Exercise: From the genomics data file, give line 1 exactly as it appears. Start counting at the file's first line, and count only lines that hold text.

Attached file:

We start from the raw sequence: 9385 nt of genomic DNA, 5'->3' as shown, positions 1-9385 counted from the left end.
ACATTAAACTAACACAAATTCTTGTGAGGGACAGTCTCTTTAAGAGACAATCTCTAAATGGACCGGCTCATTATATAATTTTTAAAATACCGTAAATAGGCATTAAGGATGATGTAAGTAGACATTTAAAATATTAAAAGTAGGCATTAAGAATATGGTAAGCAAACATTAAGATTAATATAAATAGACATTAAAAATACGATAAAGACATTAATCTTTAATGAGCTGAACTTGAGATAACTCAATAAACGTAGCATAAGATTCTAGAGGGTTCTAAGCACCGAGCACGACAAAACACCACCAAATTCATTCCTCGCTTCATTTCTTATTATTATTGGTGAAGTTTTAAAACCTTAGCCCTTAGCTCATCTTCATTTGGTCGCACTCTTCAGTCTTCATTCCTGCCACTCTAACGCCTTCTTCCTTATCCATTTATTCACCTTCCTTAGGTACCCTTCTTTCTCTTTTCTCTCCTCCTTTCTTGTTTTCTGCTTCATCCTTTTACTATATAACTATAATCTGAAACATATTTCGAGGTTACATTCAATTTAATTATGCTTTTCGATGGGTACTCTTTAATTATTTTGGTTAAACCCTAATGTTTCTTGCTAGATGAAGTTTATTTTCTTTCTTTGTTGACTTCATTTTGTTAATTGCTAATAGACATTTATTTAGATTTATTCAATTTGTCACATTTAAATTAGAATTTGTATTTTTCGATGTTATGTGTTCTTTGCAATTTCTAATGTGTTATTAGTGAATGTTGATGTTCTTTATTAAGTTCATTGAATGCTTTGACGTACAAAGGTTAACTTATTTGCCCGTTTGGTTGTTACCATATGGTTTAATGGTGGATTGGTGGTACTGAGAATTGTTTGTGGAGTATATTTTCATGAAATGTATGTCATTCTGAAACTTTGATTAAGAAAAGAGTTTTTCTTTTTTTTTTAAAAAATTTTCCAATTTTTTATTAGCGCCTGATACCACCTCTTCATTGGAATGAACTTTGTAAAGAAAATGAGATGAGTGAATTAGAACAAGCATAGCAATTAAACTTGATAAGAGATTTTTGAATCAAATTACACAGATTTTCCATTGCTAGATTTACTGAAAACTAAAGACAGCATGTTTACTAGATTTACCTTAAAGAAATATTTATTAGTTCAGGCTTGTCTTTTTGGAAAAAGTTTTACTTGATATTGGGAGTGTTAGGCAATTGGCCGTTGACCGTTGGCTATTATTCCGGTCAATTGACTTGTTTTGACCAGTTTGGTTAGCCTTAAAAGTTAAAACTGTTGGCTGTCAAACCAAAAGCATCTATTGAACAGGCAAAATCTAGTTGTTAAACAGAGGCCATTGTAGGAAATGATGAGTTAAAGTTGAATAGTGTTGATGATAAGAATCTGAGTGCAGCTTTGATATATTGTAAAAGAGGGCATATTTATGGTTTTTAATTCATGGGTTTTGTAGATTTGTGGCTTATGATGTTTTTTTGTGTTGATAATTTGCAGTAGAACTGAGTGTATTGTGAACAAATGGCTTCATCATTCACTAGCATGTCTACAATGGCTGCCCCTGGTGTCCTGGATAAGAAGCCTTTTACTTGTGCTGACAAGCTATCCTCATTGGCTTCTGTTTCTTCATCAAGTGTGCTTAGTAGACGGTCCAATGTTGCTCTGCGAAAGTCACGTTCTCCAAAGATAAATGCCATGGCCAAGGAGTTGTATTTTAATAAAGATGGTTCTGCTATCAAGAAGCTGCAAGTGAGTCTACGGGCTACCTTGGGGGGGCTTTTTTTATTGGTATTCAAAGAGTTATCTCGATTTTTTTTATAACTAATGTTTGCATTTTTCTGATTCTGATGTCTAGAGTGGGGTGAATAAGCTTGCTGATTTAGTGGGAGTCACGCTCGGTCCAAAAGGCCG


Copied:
We start from the raw sequence: 9385 nt of genomic DNA, 5'->3' as shown, positions 1-9385 counted from the left end.